Humor and violence have always had an odd symbiotic relationship.  Be it was Buster Keaton narrowly avoiding catastrophe or Larry, Moe, and Curly gleefully gouging each other’s eyes out, we seem to have a primal enjoyment for brutality. If the violence from old Looney Toon and Tom & Jerry cartoons were brought into reality, it would likely end up as an R-rated bloodbath, which pretty much sums up Ben Wheatley’s latest film.

It’s a dark night in the late 70’s when a truly oddball assembly of screw-ups gather in at an abandoned factory in Boston.  An introduction that feels longer than it should, goes down the roster, briefly explaining who each character is.  It’s difficult to remember names, and more so to understand where each of their loyalties lie, but thankfully, these are caricatures which we can easily identify by their broadly painted personalities. There’s the arrogant American weapons broker, “Ord” (Armie Hammer).  The beautiful bird, “Justine”(Brie Larson).  An immature hothead addict, “Stevo” (Sam Riley).  The IRA militant, “Chris” (Cillian Murphy). The cool-headed African American, “Martin” (Babou Ceesay).  And the South African misdiagnosed child genius, “Vernon” (Sharlto Copley)  

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This is but a sampling of the miscreants that have come together for a gun trade on this fateful night. The tension quickly ratchets up as the low IQs and high tempers begin to clash.  A few level heads try and keep things under control, but the audience knows, eventually, someone will do something that will cross the point of no return.  Once that happens, the remaining hour of the film shoots by as off-the-cuff insults fill the silence between gunfire and loyalties change as often as their clips.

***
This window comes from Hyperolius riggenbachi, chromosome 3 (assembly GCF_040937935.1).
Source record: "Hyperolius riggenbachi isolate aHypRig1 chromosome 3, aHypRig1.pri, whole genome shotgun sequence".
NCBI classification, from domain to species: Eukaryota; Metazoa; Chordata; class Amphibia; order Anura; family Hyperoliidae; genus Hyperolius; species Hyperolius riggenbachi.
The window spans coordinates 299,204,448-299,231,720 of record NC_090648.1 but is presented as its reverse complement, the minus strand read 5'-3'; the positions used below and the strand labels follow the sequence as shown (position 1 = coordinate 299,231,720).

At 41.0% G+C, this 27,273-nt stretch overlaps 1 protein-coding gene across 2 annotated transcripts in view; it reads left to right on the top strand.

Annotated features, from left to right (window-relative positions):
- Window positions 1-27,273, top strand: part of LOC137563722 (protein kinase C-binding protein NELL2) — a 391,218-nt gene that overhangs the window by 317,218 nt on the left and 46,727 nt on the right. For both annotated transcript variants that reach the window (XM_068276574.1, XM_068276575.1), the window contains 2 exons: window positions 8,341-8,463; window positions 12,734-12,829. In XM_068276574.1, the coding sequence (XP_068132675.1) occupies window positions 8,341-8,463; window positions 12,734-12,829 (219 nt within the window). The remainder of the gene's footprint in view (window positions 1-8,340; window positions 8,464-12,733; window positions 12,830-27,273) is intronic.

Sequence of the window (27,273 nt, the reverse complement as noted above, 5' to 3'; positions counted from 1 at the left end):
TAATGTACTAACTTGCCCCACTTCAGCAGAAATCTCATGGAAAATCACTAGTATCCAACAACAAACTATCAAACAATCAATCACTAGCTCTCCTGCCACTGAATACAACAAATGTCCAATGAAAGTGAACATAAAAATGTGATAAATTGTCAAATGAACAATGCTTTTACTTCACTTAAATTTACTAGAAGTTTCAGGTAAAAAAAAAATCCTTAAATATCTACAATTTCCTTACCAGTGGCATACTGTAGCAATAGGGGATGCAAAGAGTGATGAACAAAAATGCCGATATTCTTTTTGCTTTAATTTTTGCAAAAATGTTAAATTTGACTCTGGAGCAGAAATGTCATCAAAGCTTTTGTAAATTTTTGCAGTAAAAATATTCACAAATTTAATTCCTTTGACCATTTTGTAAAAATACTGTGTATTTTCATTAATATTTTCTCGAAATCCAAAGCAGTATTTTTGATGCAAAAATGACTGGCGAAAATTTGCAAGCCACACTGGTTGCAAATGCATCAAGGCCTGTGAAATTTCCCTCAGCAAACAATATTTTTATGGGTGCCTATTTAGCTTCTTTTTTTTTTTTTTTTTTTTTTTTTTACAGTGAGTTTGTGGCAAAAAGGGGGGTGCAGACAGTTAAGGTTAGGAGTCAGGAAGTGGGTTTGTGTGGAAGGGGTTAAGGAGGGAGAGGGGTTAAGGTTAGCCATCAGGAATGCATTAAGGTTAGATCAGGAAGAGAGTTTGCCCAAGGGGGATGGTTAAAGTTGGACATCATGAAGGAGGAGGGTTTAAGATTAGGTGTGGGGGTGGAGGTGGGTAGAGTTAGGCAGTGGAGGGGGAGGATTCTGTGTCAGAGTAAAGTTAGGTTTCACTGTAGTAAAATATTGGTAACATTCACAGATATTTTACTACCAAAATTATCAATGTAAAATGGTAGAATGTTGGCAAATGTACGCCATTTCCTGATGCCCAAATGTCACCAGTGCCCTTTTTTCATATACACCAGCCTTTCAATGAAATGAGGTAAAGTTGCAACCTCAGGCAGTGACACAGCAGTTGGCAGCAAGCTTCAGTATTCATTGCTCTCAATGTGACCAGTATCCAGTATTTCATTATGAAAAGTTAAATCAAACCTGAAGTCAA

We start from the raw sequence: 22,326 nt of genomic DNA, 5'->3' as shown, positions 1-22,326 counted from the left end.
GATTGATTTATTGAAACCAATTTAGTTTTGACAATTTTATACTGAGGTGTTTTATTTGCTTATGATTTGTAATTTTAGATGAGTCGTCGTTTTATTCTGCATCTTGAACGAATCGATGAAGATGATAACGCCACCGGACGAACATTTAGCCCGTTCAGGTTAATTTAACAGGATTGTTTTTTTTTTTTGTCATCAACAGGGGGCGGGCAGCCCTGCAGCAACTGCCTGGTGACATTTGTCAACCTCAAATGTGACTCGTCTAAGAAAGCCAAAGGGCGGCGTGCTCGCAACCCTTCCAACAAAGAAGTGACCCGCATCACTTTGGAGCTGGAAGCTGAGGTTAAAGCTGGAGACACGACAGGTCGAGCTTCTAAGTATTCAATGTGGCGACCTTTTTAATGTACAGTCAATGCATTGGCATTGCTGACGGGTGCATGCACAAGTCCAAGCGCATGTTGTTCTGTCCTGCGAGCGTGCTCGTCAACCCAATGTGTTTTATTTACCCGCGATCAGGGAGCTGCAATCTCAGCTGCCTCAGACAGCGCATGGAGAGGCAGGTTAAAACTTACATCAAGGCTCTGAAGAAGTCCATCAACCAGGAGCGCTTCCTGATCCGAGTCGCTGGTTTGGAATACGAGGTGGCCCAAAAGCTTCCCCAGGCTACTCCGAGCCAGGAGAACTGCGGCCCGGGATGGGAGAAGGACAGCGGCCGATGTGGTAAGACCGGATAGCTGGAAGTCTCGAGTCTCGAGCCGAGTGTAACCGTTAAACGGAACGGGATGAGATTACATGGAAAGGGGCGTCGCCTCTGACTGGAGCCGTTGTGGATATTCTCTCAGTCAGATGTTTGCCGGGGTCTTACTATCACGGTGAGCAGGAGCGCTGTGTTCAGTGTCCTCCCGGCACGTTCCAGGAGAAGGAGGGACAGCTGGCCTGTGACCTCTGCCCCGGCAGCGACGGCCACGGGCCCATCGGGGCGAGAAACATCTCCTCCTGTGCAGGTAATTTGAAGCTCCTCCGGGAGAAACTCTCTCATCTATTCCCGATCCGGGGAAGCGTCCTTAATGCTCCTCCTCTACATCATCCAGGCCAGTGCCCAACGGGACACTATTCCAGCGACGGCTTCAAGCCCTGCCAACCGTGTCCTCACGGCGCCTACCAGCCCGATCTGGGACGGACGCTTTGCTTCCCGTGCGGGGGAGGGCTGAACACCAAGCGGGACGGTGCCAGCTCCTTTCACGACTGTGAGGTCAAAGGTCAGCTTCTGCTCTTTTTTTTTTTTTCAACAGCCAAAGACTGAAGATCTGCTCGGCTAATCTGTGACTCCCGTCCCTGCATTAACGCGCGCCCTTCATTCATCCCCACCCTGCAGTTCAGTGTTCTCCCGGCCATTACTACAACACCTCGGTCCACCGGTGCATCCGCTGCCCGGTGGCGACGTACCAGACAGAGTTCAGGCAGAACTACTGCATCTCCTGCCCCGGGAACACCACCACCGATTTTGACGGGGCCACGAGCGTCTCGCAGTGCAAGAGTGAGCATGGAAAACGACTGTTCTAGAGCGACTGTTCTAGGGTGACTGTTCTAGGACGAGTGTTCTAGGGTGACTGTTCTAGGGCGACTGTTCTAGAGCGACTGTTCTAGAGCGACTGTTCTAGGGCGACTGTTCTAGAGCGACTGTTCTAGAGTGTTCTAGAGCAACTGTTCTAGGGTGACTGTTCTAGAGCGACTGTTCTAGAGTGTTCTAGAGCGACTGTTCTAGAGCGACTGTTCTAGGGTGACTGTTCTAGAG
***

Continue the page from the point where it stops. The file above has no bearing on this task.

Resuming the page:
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The plot is about as simple as it comes, literally a bunch of people in a room trying to kill each other for an hour.  The charm comes from the great dialogue and adolescent violence.  Also adding the enjoyment is an absolutely brilliant sound mix which, if you’re into that kind of thing, is almost worth the price of admission alone.   The various firearms all sound very distinct and it’s fun to hear the shots and ricochets bouncing around the theater.  

The movie isn’t without its flaws, but this isn’t exactly high-brow art-house fare we’re discussing.  Early attempts to lay out the area for the audience aren’t exactly successful.  With this kind of film, it is extremely important that the viewer understands who is located where in relationship to each other.  Far too often, we lose track of where characters are and wonder who is shooting at whom.  Even near the end, when we are finally becoming accustomed to the floorplan, a character will suddenly appear in a hallway or against a mural which seems detached from the rooms we are familiar with. It’s also a bit hard to swallow the violence when it finally reaches a lethal level after we’ve been laughing at the ridiculous number of “Flesh wounds” that have preceded it.  (“Tis but a scratch!”)

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If you’re looking for some mindless dark humor and have no shame in publically laughing over bloodshed, then this live-action cartoon for adults is likely just what the doctor ordered.

Free Fire
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